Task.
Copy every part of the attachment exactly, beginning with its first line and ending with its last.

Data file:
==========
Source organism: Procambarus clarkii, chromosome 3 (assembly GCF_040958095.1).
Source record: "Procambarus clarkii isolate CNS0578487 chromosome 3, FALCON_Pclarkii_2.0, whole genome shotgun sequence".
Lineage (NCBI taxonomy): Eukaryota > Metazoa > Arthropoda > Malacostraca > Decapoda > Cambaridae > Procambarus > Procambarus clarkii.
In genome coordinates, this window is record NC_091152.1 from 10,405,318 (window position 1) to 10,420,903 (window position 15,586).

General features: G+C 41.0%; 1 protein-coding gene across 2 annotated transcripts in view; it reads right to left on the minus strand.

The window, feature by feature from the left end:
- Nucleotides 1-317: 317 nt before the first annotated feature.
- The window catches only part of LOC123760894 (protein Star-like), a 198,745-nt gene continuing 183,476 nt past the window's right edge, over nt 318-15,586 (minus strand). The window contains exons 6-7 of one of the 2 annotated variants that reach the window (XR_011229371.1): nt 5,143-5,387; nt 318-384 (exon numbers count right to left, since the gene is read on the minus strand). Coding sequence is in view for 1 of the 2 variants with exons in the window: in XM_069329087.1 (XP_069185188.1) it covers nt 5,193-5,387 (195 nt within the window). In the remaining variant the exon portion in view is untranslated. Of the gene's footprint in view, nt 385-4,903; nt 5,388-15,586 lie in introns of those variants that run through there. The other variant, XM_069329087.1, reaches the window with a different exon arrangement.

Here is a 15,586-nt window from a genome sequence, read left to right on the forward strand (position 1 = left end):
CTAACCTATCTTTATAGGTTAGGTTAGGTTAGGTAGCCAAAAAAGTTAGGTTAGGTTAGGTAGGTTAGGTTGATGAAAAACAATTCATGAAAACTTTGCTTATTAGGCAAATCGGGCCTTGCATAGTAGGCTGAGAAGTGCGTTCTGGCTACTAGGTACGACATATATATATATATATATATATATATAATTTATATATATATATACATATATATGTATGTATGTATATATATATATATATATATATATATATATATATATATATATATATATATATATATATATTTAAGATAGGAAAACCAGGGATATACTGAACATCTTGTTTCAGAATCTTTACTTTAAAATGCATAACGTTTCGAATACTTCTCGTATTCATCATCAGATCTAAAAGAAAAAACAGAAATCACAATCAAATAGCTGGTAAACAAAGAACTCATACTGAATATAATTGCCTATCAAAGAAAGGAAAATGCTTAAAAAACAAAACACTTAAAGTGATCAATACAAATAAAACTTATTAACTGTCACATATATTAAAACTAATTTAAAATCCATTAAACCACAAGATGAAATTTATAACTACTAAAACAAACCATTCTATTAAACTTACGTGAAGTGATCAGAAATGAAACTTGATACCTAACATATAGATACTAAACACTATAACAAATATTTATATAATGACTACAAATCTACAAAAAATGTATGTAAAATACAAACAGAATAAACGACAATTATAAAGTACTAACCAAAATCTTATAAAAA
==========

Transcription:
Source organism: Procambarus clarkii, chromosome 3 (assembly GCF_040958095.1).
Source record: "Procambarus clarkii isolate CNS0578487 chromosome 3, FALCON_Pclarkii_2.0, whole genome shotgun sequence".
Lineage (NCBI taxonomy): Eukaryota > Metazoa > Arthropoda > Malacostraca > Decapoda > Cambaridae > Procambarus > Procambarus clarkii.
In genome coordinates, this window is record NC_091152.1 from 10,405,318 (window position 1) to 10,420,903 (window position 15,586).

General features: G+C 41.0%; 1 protein-coding gene across 2 annotated transcripts in view; it reads right to left on the minus strand.

The window, feature by feature from the left end:
- Nucleotides 1-317: 317 nt before the first annotated feature.
- The window catches only part of LOC123760894 (protein Star-like), a 198,745-nt gene continuing 183,476 nt past the window's right edge, over nt 318-15,586 (minus strand). The window contains exons 6-7 of one of the 2 annotated variants that reach the window (XR_011229371.1): nt 5,143-5,387; nt 318-384 (exon numbers count right to left, since the gene is read on the minus strand). Coding sequence is in view for 1 of the 2 variants with exons in the window: in XM_069329087.1 (XP_069185188.1) it covers nt 5,193-5,387 (195 nt within the window). In the remaining variant the exon portion in view is untranslated. Of the gene's footprint in view, nt 385-4,903; nt 5,388-15,586 lie in introns of those variants that run through there. The other variant, XM_069329087.1, reaches the window with a different exon arrangement.

Here is a 15,586-nt window from a genome sequence, read left to right on the forward strand (position 1 = left end):
CTAACCTATCTTTATAGGTTAGGTTAGGTTAGGTAGCCAAAAAAGTTAGGTTAGGTTAGGTAGGTTAGGTTGATGAAAAACAATTCATGAAAACTTTGCTTATTAGGCAAATCGGGCCTTGCATAGTAGGCTGAGAAGTGCGTTCTGGCTACTAGGTACGACATATATATATATATATATATATATATAATTTATATATATATATACATATATATGTATGTATGTATATATATATATATATATATATATATATATATATATATATATATATATATATATATATATTTAAGATAGGAAAACCAGGGATATACTGAACATCTTGTTTCAGAATCTTTACTTTAAAATGCATAACGTTTCGAATACTTCTCGTATTCATCATCAGATCTAAAAGAAAAAACAGAAATCACAATCAAATAGCTGGTAAACAAAGAACTCATACTGAATATAATTGCCTATCAAAGAAAGGAAAATGCTTAAAAAACAAAACACTTAAAGTGATCAATACAAATAAAACTTATTAACTGTCACATATATTAAAACTAATTTAAAATCCATTAAACCACAAGATGAAATTTATAACTACTAAAACAAACCATTCTATTAAACTTACGTGAAGTGATCAGAAATGAAACTTGATACCTAACATATAGATACTAAACACTATAACAAATATTTATATAATGACTACAAATCTACAAAAAATGTATGTAAAATACAAACAGAATAAACGACAATTATAAAGTACTAACCAAAATCTTATAAAAA